Japanese, compairing to Chinese
Japanese comparing to Chinese
As a translation team located in south of China, we focus on providing the Chinese translation to our clients all around the world. Besides this, we also provide other Asian languages translation to our customers like Japanese.
With a neighborhood relationship between China and Japan, Chinese and Japanese these two languages have some similarity and differences in many aspects. One hand, the similarity is that we enjoy the same culture that we usually view modest as a virtue, which could be shown in the language that there are many honorific words. On the other hand, the language we speak, Chinese, has the different pronunciation with Japanese although the Chinese character (called “kanji” 漢字 in Japan) is the same. For example: this Chinese character “走”, Chinese pronunciation is “zou”, while it is “yi ku” in Japanese. More examples:
“勉强”, Chinese pronunciation is “mian qiang”, Japanese pronunciation is “ben kyo”;
“中国”, Chinese pronunciation is “zhong guo ”, Japanese pronunciation is “qiu ongku”
“英语”, Chinese pronunciation is “ying yu”, Japanese pronunciation is “e-i-ong"
“先生”, Chinese pronunciation is “xian sheng”, Japanese pronunciation is “sen sei”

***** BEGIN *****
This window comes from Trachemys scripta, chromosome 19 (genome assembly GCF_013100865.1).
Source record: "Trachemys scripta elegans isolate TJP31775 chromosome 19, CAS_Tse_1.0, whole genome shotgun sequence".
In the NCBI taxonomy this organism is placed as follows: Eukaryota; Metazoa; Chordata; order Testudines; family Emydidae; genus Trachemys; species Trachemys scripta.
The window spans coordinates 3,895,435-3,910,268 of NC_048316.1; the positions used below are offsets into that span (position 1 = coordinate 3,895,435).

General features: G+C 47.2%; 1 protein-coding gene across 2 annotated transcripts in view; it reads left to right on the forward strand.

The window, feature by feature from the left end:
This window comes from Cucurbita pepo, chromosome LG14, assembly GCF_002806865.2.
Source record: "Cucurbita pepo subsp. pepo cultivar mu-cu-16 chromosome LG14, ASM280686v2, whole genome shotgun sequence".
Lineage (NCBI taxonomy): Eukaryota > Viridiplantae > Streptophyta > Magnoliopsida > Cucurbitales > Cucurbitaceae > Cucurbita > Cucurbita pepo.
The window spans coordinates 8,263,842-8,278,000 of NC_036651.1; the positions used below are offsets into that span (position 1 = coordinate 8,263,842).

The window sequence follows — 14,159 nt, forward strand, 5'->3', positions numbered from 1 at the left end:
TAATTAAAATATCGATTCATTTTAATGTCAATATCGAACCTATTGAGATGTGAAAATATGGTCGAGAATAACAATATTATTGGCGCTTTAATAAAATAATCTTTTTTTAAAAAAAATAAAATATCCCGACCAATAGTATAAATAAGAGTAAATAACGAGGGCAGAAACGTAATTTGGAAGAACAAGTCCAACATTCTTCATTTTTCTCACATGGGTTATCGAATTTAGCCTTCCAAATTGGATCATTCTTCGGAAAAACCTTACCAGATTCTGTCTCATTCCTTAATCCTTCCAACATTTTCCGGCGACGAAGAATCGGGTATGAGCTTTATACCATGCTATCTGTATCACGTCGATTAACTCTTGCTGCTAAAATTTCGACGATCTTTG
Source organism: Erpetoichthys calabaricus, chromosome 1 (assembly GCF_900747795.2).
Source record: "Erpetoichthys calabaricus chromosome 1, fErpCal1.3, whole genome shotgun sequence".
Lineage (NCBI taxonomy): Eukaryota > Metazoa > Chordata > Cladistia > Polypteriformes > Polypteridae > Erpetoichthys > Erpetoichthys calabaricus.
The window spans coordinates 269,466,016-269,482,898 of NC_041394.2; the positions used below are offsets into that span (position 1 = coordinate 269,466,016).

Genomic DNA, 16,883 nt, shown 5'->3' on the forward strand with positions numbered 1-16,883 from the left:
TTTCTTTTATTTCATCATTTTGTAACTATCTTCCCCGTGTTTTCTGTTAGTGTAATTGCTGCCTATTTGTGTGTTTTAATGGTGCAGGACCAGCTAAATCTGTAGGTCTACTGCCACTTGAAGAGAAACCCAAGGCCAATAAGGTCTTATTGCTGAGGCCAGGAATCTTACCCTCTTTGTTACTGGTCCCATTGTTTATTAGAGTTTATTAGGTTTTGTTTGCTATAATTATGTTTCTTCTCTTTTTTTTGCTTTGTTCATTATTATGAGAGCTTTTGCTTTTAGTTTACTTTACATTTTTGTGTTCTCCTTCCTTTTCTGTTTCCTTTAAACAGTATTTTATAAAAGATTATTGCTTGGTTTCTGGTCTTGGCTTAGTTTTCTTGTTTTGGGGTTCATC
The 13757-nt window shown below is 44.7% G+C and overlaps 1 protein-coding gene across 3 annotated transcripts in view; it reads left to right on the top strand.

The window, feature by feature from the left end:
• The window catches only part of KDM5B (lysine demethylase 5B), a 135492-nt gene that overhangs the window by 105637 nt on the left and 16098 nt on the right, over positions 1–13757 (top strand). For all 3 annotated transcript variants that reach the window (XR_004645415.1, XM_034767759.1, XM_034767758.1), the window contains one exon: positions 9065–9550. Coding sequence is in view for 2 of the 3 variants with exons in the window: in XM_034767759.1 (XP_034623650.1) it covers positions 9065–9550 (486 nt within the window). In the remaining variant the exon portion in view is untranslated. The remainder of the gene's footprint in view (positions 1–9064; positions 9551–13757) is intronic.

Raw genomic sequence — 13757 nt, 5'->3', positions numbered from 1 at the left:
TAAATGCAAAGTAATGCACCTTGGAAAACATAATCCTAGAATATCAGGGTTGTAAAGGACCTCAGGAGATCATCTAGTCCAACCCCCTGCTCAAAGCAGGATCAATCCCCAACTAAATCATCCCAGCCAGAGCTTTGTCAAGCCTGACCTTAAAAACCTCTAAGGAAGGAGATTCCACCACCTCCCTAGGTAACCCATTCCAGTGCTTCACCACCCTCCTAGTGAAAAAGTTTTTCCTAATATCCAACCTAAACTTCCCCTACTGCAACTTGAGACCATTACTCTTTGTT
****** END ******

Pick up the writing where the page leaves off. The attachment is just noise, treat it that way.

“教室”, Chinese pronunciation is “jiao shi”, Japanese pronunciation is “kyo xi ci”
Besides above pronunciations, there are many words used in different ways in Japanese compared with Chinese like Verbs. In Chinese and English, the verbs always follows the subjective while it is opposite in Japanese. For example”
I am having a lunch.
From above 3 sentences, we will see the Chinese verbs “吃” and English verbs “having” come on the heels of the subjective, while the Japanese verbs “食べます” follows the nouns not the subjective. And usually the Japanese verbs are put in the back of the sentence.
Also in the Chinese and English languages, the structure for the phrase is verb (action) + noun (objects which will be acted). In contrast, the noun is before the verb and there is an auxiliary word between these two words like “を” in the example.
Moreover, the tense could be shown by changing the adjectives, which have a conjugating ending い (i) . See below examples:
厚い aciyi “thick”,
可愛い kawayiyi “cute”, etc.
These words could become past by deleting い (i) and simultaneously adding かった , thus the past tense words will be like this:
美しかった (it is not beautiful now and it was beautiful in the past),
厚かった (it was thick.),
可愛かった (it was cute in the past and it is not cute now)
Besides those adjectives ending with い (i) , there are two more adjectives, na adjectives and true adjectives.
Na adjective, which are followed by だ (da) For example: 変だ、简単だ、曖昧だ、元気だ，きれいだ、etc.
There is also an type of adjective which refer to one thing, objective or people. For example: あの山 ano yama “ that monuntain”, あの人ano hito “that peolpe” あの事故 ano jiko “that thing”
Want to have a try for English to Japanese translation? See here...
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